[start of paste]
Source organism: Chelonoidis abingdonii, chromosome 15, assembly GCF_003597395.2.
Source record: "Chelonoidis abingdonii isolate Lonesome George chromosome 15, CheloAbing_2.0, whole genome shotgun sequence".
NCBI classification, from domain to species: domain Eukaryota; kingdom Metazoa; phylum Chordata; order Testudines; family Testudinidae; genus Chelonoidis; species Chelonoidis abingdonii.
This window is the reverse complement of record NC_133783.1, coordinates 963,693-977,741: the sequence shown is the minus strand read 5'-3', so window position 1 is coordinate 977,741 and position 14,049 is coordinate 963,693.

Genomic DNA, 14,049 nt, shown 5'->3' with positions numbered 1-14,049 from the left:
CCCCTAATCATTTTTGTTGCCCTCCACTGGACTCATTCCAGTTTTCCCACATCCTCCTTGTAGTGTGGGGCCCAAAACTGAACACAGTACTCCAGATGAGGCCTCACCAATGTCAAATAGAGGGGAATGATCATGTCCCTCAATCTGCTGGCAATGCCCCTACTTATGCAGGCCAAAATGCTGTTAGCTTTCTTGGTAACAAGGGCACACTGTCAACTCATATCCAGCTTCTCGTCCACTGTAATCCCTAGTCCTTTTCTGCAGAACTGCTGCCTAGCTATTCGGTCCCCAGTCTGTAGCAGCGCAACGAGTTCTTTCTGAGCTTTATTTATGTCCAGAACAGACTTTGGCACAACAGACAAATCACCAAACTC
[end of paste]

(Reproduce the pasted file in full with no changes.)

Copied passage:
Source organism: Chelonoidis abingdonii, chromosome 15, assembly GCF_003597395.2.
Source record: "Chelonoidis abingdonii isolate Lonesome George chromosome 15, CheloAbing_2.0, whole genome shotgun sequence".
NCBI classification, from domain to species: domain Eukaryota; kingdom Metazoa; phylum Chordata; order Testudines; family Testudinidae; genus Chelonoidis; species Chelonoidis abingdonii.
This window is the reverse complement of record NC_133783.1, coordinates 963,693-977,741: the sequence shown is the minus strand read 5'-3', so window position 1 is coordinate 977,741 and position 14,049 is coordinate 963,693.

Genomic DNA, 14,049 nt, shown 5'->3' with positions numbered 1-14,049 from the left:
CCCCTAATCATTTTTGTTGCCCTCCACTGGACTCATTCCAGTTTTCCCACATCCTCCTTGTAGTGTGGGGCCCAAAACTGAACACAGTACTCCAGATGAGGCCTCACCAATGTCAAATAGAGGGGAATGATCATGTCCCTCAATCTGCTGGCAATGCCCCTACTTATGCAGGCCAAAATGCTGTTAGCTTTCTTGGTAACAAGGGCACACTGTCAACTCATATCCAGCTTCTCGTCCACTGTAATCCCTAGTCCTTTTCTGCAGAACTGCTGCCTAGCTATTCGGTCCCCAGTCTGTAGCAGCGCAACGAGTTCTTTCTGAGCTTTATTTATGTCCAGAACAGACTTTGGCACAACAGACAAATCACCAAACTC